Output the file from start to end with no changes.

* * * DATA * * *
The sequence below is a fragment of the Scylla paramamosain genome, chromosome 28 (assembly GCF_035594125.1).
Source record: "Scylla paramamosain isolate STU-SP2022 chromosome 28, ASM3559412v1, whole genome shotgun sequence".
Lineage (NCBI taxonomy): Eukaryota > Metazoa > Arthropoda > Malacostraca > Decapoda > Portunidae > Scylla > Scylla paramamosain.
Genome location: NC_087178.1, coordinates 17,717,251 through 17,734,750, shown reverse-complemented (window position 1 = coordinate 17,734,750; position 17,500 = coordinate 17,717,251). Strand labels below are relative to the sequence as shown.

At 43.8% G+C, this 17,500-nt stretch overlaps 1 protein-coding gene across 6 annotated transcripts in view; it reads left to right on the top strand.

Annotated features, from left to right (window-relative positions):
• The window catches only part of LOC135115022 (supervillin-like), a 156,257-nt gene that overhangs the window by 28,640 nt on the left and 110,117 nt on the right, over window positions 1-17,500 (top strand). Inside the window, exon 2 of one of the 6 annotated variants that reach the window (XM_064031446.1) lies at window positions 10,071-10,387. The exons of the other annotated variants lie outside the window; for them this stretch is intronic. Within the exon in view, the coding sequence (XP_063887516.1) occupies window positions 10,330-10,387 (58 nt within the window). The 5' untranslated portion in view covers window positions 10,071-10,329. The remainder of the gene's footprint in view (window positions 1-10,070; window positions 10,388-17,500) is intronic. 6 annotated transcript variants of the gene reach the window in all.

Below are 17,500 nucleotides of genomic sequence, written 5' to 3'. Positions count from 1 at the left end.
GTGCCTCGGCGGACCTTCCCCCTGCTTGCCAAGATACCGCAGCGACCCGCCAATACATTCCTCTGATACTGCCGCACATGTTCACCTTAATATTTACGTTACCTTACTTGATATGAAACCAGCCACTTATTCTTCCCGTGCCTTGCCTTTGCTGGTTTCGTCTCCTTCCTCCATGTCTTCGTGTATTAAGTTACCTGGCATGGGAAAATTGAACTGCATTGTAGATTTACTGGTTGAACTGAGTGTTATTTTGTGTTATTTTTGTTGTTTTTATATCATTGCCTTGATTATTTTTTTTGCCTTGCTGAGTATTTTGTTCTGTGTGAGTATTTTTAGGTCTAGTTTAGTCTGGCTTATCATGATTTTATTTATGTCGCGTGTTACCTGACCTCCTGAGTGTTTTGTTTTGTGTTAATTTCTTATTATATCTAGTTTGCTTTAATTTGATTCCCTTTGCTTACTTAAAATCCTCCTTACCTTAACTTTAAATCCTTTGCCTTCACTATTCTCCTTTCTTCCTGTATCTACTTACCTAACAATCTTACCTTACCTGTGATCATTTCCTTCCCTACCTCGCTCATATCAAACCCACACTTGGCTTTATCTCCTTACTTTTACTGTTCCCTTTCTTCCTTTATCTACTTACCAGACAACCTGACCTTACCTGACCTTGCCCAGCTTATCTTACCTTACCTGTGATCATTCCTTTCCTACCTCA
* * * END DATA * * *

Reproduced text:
The sequence below is a fragment of the Scylla paramamosain genome, chromosome 28 (assembly GCF_035594125.1).
Source record: "Scylla paramamosain isolate STU-SP2022 chromosome 28, ASM3559412v1, whole genome shotgun sequence".
Lineage (NCBI taxonomy): Eukaryota > Metazoa > Arthropoda > Malacostraca > Decapoda > Portunidae > Scylla > Scylla paramamosain.
Genome location: NC_087178.1, coordinates 17,717,251 through 17,734,750, shown reverse-complemented (window position 1 = coordinate 17,734,750; position 17,500 = coordinate 17,717,251). Strand labels below are relative to the sequence as shown.

At 43.8% G+C, this 17,500-nt stretch overlaps 1 protein-coding gene across 6 annotated transcripts in view; it reads left to right on the top strand.

Annotated features, from left to right (window-relative positions):
• The window catches only part of LOC135115022 (supervillin-like), a 156,257-nt gene that overhangs the window by 28,640 nt on the left and 110,117 nt on the right, over window positions 1-17,500 (top strand). Inside the window, exon 2 of one of the 6 annotated variants that reach the window (XM_064031446.1) lies at window positions 10,071-10,387. The exons of the other annotated variants lie outside the window; for them this stretch is intronic. Within the exon in view, the coding sequence (XP_063887516.1) occupies window positions 10,330-10,387 (58 nt within the window). The 5' untranslated portion in view covers window positions 10,071-10,329. The remainder of the gene's footprint in view (window positions 1-10,070; window positions 10,388-17,500) is intronic. 6 annotated transcript variants of the gene reach the window in all.

Below are 17,500 nucleotides of genomic sequence, written 5' to 3'. Positions count from 1 at the left end.
GTGCCTCGGCGGACCTTCCCCCTGCTTGCCAAGATACCGCAGCGACCCGCCAATACATTCCTCTGATACTGCCGCACATGTTCACCTTAATATTTACGTTACCTTACTTGATATGAAACCAGCCACTTATTCTTCCCGTGCCTTGCCTTTGCTGGTTTCGTCTCCTTCCTCCATGTCTTCGTGTATTAAGTTACCTGGCATGGGAAAATTGAACTGCATTGTAGATTTACTGGTTGAACTGAGTGTTATTTTGTGTTATTTTTGTTGTTTTTATATCATTGCCTTGATTATTTTTTTTGCCTTGCTGAGTATTTTGTTCTGTGTGAGTATTTTTAGGTCTAGTTTAGTCTGGCTTATCATGATTTTATTTATGTCGCGTGTTACCTGACCTCCTGAGTGTTTTGTTTTGTGTTAATTTCTTATTATATCTAGTTTGCTTTAATTTGATTCCCTTTGCTTACTTAAAATCCTCCTTACCTTAACTTTAAATCCTTTGCCTTCACTATTCTCCTTTCTTCCTGTATCTACTTACCTAACAATCTTACCTTACCTGTGATCATTTCCTTCCCTACCTCGCTCATATCAAACCCACACTTGGCTTTATCTCCTTACTTTTACTGTTCCCTTTCTTCCTTTATCTACTTACCAGACAACCTGACCTTACCTGACCTTGCCCAGCTTATCTTACCTTACCTGTGATCATTCCTTTCCTACCTCA